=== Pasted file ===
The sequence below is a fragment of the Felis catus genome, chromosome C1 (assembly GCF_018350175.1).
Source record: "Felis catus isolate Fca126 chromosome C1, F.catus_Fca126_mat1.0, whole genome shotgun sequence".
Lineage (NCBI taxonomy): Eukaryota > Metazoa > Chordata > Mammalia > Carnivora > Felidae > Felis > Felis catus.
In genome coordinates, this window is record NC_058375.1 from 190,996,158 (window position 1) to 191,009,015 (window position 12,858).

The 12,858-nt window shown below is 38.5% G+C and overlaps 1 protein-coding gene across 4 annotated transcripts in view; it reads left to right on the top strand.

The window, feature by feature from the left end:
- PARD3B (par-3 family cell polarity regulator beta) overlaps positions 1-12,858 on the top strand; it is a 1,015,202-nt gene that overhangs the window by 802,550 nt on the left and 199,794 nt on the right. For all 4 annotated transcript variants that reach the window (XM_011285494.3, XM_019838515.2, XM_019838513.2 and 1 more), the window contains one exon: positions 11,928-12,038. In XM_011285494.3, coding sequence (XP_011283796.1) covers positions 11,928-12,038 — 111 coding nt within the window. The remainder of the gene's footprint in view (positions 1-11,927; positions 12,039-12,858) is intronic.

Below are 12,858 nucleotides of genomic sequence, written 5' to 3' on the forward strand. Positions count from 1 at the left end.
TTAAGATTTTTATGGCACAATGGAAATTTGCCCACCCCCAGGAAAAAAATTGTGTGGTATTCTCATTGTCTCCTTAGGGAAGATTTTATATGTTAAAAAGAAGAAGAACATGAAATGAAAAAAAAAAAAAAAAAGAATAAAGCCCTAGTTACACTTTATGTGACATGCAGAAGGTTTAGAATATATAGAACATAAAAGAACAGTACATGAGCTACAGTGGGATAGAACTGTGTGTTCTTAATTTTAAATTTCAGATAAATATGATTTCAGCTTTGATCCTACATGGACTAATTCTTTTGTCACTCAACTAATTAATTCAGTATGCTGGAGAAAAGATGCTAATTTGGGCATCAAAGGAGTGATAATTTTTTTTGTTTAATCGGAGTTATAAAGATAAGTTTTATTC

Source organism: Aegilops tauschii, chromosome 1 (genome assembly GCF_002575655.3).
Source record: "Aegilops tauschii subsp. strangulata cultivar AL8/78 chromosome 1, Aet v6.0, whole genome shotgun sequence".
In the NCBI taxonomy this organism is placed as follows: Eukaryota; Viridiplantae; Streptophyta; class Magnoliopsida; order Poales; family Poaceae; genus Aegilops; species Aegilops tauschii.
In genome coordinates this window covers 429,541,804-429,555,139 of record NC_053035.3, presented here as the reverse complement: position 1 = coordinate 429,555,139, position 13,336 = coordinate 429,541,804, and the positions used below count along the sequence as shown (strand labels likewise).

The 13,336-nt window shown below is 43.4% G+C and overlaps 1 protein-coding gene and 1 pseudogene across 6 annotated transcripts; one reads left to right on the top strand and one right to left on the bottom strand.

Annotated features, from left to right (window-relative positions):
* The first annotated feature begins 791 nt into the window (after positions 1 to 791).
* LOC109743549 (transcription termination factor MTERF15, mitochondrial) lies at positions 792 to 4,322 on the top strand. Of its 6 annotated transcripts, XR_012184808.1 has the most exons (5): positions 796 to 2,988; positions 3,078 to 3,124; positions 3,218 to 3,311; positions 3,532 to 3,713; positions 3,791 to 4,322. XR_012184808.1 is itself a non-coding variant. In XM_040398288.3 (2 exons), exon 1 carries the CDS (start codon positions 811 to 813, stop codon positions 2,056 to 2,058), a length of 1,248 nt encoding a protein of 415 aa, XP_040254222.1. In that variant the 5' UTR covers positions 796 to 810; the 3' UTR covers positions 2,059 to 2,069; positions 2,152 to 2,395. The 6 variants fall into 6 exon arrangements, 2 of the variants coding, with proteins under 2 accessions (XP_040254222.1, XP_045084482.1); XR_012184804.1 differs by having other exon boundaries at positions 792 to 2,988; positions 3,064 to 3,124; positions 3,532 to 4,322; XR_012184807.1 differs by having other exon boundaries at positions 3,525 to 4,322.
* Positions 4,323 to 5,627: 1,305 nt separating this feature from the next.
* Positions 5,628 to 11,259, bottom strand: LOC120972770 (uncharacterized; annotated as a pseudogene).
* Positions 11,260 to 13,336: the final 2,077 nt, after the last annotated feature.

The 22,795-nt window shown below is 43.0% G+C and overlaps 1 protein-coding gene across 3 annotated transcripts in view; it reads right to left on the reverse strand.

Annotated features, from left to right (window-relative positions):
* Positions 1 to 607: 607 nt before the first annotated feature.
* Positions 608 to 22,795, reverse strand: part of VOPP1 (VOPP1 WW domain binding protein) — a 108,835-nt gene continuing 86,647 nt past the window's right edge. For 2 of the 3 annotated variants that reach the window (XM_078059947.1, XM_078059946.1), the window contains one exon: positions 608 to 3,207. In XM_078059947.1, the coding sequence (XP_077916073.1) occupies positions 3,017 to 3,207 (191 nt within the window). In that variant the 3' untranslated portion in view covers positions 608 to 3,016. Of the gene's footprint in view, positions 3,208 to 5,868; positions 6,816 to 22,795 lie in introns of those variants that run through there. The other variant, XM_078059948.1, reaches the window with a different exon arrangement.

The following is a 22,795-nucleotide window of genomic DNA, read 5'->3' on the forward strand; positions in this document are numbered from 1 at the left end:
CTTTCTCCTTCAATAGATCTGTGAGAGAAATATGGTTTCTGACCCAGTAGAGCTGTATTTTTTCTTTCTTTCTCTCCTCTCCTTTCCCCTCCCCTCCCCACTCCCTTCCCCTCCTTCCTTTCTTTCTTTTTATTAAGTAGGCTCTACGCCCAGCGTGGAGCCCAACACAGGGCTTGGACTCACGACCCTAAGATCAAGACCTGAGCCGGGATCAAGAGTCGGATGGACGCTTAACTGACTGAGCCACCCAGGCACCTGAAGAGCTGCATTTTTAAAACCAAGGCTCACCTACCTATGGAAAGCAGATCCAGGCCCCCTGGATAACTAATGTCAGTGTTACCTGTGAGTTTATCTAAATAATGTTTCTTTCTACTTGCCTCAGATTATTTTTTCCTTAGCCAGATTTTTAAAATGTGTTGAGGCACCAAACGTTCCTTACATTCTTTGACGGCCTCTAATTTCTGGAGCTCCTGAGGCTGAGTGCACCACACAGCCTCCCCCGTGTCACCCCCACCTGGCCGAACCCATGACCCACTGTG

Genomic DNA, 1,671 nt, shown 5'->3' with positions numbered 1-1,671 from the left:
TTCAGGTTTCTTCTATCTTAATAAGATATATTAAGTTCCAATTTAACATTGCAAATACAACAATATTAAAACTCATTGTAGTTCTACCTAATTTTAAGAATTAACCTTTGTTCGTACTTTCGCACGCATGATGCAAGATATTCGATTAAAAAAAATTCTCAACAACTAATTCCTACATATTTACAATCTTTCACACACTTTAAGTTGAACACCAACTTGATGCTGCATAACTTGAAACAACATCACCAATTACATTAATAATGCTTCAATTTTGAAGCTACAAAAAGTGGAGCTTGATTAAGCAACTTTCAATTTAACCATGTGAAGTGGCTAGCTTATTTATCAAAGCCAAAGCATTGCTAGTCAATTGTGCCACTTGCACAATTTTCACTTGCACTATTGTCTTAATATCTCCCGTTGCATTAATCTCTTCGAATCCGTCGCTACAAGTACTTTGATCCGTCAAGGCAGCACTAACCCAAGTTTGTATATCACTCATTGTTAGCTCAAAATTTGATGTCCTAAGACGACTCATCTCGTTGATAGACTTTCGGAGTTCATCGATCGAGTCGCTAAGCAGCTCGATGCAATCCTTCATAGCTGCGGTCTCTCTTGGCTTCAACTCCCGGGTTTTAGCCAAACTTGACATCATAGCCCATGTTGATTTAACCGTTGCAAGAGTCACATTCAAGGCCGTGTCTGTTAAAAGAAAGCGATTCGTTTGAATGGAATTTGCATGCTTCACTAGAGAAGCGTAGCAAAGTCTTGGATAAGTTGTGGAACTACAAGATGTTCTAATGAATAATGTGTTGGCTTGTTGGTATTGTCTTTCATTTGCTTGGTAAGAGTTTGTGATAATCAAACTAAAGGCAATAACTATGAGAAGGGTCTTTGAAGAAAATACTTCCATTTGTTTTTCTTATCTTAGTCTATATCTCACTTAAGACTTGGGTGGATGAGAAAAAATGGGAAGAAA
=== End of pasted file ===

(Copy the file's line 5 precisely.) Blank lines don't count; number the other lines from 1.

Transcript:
The 12,858-nt window shown below is 38.5% G+C and overlaps 1 protein-coding gene across 4 annotated transcripts in view; it reads left to right on the top strand.